Envelopes and accounts are independent, but related. So, remember the balance of all your envelopes just show how the funds in all your accounts are allocated. Therefore, make sure the total amount in envelopes equals the total amount of your accounts. This is seen by viewing the total of envelopes on the envelopes tab and the total of accounts on the accounts tab.
Now to address your second point. You actually did the payment transaction correctly. The reason you still have money in the CC envelope is because that money needs to be recorded (used) when you make the credit card purchase.
I just explained a lot, so feel free to ask questions for clarification.
Great info above—may I add my 2¢?
First, Wayne’s 100% correct about doing an envelope transfer from Unallocated to an expense envelope, and I’d add that a “Fill from Unallocated” instruction does exactly the same thing a different way. The advantage to “fills” is the ability to move money into several envelopes at once vs. a transfer between just two envelopes, so you can use whichever is better suited to your needs at that moment.
Second, I’m under the impression that you’ve allocated some money to pay down a balance on an existing CC debt and that’s the CC envelope you mentioned. If I’m right, in order to keep your balances correct, you have a couple of options. If you’re not using the card at all, record the balance as a Debt (not a CC) and fill the debt envelope each month with your pay-down amount.
If you ARE still using it, I’d recommend an envelope transfer on the day you make your payment from the CC envelope to Unallocated. You’ll then make the transfer from your bank account to your credit card ACCOUNT and everything will be square. I hope that helps!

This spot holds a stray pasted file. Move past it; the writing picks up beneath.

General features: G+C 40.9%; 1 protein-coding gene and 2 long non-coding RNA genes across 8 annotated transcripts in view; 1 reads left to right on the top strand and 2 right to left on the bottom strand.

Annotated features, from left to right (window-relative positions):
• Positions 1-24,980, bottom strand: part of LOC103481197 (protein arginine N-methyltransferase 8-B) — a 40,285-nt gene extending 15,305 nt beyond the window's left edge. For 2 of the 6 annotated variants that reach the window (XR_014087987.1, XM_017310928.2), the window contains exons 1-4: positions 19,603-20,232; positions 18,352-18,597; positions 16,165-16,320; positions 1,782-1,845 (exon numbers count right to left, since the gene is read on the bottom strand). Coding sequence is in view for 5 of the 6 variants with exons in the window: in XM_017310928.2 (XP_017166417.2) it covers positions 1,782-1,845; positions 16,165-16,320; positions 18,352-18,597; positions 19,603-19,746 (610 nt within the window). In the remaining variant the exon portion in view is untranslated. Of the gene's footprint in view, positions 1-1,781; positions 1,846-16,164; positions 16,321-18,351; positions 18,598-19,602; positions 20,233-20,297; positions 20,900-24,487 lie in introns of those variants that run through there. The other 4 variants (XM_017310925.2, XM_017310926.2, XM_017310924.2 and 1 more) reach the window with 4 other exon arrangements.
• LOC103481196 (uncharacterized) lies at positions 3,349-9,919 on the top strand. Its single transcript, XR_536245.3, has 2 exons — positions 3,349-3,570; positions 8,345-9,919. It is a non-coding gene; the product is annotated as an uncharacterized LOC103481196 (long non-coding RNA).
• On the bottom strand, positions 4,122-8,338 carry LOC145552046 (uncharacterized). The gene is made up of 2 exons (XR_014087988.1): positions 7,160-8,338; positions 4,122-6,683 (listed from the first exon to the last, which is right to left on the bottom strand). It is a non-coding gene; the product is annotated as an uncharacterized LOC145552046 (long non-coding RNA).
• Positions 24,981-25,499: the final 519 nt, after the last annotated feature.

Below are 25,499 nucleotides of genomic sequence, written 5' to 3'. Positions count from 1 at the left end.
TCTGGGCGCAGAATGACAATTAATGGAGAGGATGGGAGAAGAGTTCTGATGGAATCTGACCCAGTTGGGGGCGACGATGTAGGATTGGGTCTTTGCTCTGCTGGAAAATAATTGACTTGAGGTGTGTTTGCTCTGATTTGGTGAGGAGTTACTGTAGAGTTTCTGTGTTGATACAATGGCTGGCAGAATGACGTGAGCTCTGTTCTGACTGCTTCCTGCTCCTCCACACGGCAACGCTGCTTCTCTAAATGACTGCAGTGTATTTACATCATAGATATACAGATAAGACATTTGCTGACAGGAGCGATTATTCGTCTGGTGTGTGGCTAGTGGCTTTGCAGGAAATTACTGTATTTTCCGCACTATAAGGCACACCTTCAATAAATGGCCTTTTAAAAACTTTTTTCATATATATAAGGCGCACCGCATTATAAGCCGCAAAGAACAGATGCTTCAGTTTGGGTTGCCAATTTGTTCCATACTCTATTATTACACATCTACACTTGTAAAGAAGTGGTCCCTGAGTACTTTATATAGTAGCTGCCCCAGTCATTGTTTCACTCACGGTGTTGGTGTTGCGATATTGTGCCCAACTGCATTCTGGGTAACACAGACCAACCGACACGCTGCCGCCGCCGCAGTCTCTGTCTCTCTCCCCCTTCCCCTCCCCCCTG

Thank you for the replies! I need to clarify a couple of things.
- The credit card is paid off monthly, so this is not a debit account.
- I plan to do what you described going forward. As money is spent, it is deducted from the envelope, and the cc payment is treated as a transfer. (I like this idea). I completely understand that, and love it. However…
In my old program (Moneydance) any charges on my credit card were moved to a separate envelope so I could pay the credit card with that. I don’t like this method. When I started using GB, I brought all the totals over and recreated all my envelopes with starting balance from my old software. So I’m trying to figure out how to record my payment and keep all balances correct. Going forward this will not be an issue because I will do what was recommended.
Looking at my total balances it shows the same in envelopes and accounts and the CC bill is recorded, but I still have the $500 in my cc envelope. I think I have $500 I can move to unallocated, and allocate it elsewhere. I think I messed up some of the beginning balances when I brought everything over. So I’m pretty sure I know where that $500 goes. The balance at the top was very helpful, because I felt like I did not have the right amount in my envelopes.
It seems because I started my credit card account with a balance, GB didn’t allow me to budget that money, and instead, deducted it from available funds to allocate. So when I allocated funds to pay that bill, I shorted my other envelopes to come up with the $500. Now I have that $500 surplus. I think that is what happened. I don’t know if that makes sense to anyone else.
Thank you again for helping me figure this out.
Yep, that makes sense. Since your total envelope balance equals your total account balance then you’re safe to transfer that $500 in your CC envelope to whatever envelope you want.